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Remembering Shaun Carlson

Evan Griffey
Jan 11, 2010
Photographer: Jay Canter

October 5th, 2009 will go down as a dark day in the sport compact industry, as Shaun Carlson, one of its best and brightest, was taken from us far too soon. Only 35 years old, Shaun had recently been diagnosed with Brugada Syndrome-a genetic disorder that disrupts the heart's electrical system-but upon being given an implanted defibrillator, reportedly told his condition would be manageable. It was unclear exactly what caused his passing, as of press time.

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After years served in this industry, any chance I found to BS with Shaun at events and industry functions were a big part in keeping them worth looking forward to. Although we missed each other through much of 2008, he always set aside a good chunk of time so we could reconnect and talk about cars, racing and everything else that's been going on in our lives-no matter how busy we were, we would always catch up like time hadn't passed. SEMA was always a good place for this; I try not to think of how much quieter this year's show will be without him.

Shaun started his import performance odyssey at Turbo magazine back in 1997, where he became a staff editor and our best photographer. I shared a cramped office with him and we worked long, hard hours, as committed people with vision and purpose usually do. It was an exciting time; the scene was in transition, growing into a legitimate industry and we saw our efforts as being the tip of the spear, bringing credibility and respect to what was so often described back then as merely "kids with small cars and big mufflers." It was an uphill battle at times.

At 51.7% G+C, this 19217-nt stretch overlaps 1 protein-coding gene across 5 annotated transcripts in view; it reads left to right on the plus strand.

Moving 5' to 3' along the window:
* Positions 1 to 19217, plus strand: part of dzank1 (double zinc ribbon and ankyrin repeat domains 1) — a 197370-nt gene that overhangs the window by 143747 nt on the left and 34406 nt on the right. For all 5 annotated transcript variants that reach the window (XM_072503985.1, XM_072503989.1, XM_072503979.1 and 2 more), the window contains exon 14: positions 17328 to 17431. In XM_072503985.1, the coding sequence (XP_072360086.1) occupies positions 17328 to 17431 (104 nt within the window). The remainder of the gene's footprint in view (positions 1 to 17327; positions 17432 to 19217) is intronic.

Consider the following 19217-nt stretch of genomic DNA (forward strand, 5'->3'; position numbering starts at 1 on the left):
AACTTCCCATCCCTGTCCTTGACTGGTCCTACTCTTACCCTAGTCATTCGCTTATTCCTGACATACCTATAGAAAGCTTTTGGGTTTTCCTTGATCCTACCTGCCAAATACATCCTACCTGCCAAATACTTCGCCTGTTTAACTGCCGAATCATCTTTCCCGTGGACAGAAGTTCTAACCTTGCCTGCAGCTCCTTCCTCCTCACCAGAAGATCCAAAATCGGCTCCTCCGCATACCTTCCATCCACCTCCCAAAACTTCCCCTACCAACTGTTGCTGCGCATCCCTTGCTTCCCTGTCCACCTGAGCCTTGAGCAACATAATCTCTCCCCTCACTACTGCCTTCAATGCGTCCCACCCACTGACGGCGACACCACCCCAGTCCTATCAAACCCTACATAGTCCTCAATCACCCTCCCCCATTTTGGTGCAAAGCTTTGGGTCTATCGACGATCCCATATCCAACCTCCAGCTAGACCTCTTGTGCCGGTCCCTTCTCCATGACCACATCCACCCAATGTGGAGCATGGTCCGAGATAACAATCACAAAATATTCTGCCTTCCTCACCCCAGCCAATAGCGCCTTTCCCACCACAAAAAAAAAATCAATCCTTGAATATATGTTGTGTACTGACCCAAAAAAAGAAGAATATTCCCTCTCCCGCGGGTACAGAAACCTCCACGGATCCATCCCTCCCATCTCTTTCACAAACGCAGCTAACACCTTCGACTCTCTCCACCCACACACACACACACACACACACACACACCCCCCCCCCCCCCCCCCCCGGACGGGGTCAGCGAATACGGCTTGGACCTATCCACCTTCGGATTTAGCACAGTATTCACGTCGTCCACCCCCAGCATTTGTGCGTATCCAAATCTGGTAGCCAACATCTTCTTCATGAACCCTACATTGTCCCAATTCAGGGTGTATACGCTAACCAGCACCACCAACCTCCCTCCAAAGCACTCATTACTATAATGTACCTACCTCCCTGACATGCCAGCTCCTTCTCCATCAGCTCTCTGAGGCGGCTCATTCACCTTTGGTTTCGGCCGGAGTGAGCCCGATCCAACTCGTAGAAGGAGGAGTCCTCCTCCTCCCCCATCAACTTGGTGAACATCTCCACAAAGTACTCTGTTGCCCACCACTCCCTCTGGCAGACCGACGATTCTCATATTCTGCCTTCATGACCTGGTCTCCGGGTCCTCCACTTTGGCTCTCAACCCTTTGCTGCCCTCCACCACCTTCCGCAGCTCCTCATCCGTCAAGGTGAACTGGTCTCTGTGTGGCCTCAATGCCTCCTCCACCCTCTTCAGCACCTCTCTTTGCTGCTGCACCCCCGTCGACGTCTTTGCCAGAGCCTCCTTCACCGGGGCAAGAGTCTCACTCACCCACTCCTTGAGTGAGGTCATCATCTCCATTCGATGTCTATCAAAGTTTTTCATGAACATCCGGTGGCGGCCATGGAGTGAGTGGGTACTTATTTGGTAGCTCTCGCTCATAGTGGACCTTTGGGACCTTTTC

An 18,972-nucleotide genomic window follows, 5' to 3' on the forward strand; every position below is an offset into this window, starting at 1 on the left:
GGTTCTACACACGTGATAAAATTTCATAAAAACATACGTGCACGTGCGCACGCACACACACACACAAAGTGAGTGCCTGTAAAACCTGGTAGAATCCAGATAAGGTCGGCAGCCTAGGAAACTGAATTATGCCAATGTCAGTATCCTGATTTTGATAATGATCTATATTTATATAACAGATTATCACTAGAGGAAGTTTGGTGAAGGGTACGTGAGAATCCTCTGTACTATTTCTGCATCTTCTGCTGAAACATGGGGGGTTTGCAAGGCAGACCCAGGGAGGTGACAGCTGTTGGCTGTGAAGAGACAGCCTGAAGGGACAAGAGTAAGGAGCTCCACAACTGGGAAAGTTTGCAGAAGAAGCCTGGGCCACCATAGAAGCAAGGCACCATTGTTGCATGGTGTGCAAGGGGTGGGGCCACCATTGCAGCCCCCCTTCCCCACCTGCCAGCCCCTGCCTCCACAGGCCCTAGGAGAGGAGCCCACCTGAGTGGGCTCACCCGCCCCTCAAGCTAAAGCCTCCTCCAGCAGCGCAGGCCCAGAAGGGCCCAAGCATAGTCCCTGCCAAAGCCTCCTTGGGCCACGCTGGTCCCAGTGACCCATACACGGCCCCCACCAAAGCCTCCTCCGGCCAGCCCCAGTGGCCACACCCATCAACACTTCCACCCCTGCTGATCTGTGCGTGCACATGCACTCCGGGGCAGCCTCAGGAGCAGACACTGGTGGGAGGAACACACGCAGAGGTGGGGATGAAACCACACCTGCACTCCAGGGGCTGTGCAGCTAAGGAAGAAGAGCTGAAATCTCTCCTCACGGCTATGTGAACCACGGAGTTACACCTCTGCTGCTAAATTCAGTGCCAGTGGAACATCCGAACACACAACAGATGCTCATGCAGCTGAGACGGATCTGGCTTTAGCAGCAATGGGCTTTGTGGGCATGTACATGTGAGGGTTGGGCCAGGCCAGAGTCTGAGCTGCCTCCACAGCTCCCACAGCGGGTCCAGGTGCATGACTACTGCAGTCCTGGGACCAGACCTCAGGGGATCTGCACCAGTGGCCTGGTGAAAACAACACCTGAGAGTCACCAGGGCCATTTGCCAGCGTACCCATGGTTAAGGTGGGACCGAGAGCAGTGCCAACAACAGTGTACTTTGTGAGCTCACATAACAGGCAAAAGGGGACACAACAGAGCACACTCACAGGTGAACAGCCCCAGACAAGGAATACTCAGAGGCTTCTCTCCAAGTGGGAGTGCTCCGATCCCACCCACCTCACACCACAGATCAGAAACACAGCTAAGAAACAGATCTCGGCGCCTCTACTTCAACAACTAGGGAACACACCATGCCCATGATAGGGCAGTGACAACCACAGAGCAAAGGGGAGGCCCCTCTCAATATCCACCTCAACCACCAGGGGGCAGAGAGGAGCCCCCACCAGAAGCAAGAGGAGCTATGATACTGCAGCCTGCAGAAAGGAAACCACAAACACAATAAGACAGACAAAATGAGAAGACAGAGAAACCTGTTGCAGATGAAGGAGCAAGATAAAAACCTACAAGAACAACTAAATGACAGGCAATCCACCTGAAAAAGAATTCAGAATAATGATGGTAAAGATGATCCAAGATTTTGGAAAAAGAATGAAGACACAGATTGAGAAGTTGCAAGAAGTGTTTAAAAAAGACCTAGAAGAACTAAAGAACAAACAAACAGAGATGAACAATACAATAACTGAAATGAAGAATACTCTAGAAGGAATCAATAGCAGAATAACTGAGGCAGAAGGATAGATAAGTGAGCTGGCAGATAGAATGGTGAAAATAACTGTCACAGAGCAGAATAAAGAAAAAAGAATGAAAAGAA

We were shooting a Mustang one evening, when the owner's son and a friend who drove the car to the shoot started hating on Sean's import, asking him about muffler bearings and what he thought the best valves for a 13B would be. Shaun was spoolin' up and ready to body slam the boneheads, but held his cool for the sake of professionalism. I wasn't so reserved. I asked Shaun for his film, ripped it from the canister, told the Mustang kids where they should store it, and informed them that daddy's car-nor any of his customers' cars-would never appear in our magazine. Shaun was shocked, and worried about me getting in trouble. But he was there shooting for me, and on the front lines, you stand up for your guys. I suggested an early dinner and we spent a good chunk of time just talking. It was one of the few times he didn't run home to weld something. We talked about my daughter, about him moving out on his own, about how we had a hard time spending money on ourselves for stuff like shoes when we could use the cash for something useful, like parts or tools. We also touched on where the emerging import scene was going, and he surprised me with some of his product ideas, the Honda Block Guard among them. I stayed quiet and let his train of thought carry the conversation, the gears in his head turning almost frantically, a precursor of things to come.